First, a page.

East York legionnaire recalls wartime as merchant mariner

Merchant mariner William O'Leary poses with Angie Gualitieri, Royal Canadian Legion president at the Pape Avenue branch.
Merchant mariner William O’Leary poses with Angie Gualitieri, Royal Canadian Legion president at the Pape Avenue branch.

In 1944, William O’Leary lied about his age and enlisted as a galley boy in the Merchant Marine. He was 15 years old.

“I’ve sailed all over the world,” said O’Leary, who embarked from Cape Breton, Nova Scotia, on a ship carrying food, ammunitions and coal to Allied forces at the end of the Second World War.

En route to Odessa, Russia, his ship travelled through the North Atlantic, a playground, he said, for German U-boats that were notorious for picking off slow convoys of ships heading into and out of Canada.

“I’ve seen an oil tanker hit and the whole sky light up,” O’Leary said.

Sailing past Turkey, and into the Black Sea, O’Leary’s ship arrived in Russia and anchored there for two weeks to unload barrels of fish.

Children swarmed at the base of the ship begging for scraps of food. The crewmen gave food to the children, but dock security confused it for stealing.

Without warning, O’Leary recalls, security officers shot and killed three boys and he watched as their bodies were loaded onto a cart and hauled away.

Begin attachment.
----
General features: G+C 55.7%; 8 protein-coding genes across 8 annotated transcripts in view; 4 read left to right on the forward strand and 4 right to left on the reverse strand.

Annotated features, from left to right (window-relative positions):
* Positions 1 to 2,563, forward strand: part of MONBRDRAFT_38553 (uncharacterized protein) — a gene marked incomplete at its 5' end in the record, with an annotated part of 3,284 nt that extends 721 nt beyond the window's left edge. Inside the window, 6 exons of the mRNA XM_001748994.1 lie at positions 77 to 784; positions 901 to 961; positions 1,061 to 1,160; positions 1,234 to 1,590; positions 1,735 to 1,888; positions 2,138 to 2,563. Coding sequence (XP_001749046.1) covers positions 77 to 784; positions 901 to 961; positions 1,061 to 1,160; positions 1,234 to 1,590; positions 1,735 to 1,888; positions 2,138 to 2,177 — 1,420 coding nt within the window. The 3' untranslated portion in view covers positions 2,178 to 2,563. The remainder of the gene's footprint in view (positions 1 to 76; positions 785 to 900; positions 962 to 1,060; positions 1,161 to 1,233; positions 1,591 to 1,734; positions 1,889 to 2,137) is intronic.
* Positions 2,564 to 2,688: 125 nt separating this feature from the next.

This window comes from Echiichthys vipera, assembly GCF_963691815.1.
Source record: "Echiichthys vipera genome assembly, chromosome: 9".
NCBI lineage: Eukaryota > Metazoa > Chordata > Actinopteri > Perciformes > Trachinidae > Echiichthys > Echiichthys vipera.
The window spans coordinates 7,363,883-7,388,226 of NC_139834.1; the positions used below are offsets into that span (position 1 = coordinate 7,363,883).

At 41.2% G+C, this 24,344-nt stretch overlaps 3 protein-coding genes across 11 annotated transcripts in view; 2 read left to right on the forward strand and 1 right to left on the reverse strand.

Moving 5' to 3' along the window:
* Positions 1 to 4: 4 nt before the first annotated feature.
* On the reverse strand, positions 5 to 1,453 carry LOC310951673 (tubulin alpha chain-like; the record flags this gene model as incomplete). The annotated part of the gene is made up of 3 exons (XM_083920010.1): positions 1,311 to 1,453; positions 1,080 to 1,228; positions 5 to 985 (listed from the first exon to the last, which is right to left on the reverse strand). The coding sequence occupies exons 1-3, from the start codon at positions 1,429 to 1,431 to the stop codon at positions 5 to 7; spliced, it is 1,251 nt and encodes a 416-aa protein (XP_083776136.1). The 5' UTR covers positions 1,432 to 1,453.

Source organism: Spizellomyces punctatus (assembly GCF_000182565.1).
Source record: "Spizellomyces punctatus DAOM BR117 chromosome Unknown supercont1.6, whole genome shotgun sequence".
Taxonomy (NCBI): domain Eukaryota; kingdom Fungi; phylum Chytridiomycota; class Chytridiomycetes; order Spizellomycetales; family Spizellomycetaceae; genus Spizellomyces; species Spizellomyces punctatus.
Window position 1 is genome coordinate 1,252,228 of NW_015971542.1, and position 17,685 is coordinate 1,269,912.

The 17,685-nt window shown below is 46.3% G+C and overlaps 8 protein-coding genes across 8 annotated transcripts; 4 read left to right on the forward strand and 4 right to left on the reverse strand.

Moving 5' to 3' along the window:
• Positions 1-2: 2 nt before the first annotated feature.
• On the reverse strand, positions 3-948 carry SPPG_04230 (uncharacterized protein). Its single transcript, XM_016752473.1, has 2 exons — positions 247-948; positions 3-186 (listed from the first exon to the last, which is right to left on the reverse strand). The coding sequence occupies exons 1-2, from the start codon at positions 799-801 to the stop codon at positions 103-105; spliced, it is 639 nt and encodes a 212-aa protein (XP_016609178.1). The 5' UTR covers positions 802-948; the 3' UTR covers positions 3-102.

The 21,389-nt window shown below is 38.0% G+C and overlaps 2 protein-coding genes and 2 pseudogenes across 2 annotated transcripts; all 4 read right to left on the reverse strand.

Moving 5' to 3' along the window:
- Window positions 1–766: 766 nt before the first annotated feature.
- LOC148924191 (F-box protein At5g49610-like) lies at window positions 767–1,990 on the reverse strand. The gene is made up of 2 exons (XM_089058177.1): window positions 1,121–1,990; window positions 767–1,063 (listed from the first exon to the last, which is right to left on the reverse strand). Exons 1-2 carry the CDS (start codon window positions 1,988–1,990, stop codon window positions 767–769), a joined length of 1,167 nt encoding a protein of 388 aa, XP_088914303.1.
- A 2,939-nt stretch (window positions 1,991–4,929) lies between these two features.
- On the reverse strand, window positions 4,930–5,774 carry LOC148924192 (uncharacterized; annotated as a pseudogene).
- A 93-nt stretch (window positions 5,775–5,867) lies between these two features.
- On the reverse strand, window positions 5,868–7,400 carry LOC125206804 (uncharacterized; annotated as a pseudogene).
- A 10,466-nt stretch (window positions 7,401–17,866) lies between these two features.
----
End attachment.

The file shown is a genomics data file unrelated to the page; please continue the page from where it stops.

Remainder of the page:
Today, O’Leary lives in Lindsay, Ont., but is a member of the Royal Canadian Legion on Pape Avenue. On a recent visit to the legion he nursed a beer, rubbing his temple every so often.

The details aren’t as clear, he said, but he’ll never forget what happened during the war.

“I did things I’m not proud of,” said the former altar boy. “God will forgive me.”

After the war, O’Leary returned home and married Rita Campbell. The couple was married for 60 years and has five children.

In 1948, he became a peacekeeping officer for the UN in Germany. He was there for two years, and during that time visited the infamous concentration camp Bergen-Belsen where Anne Frank had been imprisoned.

O’Leary folded his arms across his chest and rubbed them, saying that he and the others felt cold at the infamous camp.

“I can’t explain the way we felt; a feeling came just came over you,” O’Leary said.

It was from Bergen-Belsen that O’Leary took his only war souvenir – a tattered children’s shoe.

He said he had many Jewish friends back home and wanted to share what he saw in Germany.

But the shoe never made it back to Canada. O’Leary said someone stole it.